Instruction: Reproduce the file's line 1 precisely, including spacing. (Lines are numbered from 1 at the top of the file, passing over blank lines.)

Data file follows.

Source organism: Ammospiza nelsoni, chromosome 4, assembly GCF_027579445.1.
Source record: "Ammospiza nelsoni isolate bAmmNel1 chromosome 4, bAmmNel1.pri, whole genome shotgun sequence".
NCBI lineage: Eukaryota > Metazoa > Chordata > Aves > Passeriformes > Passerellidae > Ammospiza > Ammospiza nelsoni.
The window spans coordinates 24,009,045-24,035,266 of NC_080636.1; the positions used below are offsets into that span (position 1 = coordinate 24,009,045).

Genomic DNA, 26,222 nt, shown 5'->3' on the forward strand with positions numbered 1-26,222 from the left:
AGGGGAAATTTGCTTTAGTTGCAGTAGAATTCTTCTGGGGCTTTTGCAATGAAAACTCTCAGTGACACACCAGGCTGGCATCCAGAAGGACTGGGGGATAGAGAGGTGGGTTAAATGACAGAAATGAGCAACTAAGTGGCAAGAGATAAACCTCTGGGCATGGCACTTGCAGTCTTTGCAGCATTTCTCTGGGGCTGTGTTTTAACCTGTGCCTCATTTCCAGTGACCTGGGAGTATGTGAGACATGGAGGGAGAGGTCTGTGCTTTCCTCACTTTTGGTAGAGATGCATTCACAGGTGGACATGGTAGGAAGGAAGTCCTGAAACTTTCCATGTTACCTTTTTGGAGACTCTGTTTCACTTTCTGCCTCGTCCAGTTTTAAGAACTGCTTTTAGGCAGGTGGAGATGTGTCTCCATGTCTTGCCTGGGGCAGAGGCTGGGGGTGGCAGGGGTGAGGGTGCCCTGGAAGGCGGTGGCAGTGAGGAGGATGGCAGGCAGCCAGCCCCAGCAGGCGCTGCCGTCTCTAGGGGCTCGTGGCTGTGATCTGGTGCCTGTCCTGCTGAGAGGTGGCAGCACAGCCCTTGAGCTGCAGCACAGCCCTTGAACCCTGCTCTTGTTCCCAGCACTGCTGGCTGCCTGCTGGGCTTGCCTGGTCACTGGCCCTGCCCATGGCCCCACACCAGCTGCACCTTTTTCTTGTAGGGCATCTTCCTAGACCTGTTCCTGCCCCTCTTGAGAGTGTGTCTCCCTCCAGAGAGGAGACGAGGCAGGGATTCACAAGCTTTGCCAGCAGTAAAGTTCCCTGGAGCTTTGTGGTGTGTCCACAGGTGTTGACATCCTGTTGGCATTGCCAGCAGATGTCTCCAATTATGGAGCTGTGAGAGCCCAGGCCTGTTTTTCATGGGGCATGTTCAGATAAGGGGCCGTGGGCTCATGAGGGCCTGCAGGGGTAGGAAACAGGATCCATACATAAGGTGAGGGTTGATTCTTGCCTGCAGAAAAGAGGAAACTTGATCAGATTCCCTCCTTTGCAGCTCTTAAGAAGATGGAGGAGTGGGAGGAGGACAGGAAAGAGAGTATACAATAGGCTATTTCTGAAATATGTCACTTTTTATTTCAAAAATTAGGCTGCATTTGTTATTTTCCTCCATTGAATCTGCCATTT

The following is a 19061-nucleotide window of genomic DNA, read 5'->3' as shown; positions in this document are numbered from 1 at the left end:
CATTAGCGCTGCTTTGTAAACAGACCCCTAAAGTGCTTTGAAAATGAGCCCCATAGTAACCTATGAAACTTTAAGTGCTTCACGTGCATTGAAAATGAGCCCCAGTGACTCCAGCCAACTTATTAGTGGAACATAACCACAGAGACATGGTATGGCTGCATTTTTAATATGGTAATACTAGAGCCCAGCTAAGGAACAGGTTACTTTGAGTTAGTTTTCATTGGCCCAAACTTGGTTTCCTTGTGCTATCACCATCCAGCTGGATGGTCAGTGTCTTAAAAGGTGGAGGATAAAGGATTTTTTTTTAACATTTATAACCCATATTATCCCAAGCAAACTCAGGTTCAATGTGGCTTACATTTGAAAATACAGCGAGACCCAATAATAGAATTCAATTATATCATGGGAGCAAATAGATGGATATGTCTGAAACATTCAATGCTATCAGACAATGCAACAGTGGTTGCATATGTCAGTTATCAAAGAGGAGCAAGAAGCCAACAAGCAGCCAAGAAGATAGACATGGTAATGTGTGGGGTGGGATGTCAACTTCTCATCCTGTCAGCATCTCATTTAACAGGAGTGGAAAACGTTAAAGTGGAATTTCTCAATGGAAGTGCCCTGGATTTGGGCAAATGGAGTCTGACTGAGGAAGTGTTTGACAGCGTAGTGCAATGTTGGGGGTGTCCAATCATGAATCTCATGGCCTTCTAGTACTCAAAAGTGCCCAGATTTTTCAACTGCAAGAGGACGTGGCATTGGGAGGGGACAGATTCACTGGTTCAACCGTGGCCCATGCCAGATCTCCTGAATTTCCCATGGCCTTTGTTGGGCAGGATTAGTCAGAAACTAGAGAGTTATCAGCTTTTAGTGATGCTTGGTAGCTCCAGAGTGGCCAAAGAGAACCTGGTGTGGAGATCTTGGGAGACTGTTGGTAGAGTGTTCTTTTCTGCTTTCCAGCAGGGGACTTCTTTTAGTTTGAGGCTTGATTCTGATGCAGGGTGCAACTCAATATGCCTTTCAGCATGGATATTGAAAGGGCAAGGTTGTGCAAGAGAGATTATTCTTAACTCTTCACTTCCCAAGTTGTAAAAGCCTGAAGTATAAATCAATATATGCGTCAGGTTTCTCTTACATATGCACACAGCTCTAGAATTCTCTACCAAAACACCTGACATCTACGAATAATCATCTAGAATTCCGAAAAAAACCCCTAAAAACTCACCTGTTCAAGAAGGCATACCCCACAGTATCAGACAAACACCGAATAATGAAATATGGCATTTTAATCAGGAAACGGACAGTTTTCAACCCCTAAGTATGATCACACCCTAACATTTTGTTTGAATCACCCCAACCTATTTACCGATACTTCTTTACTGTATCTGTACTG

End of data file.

Source organism: Ammospiza nelsoni, chromosome 4, assembly GCF_027579445.1.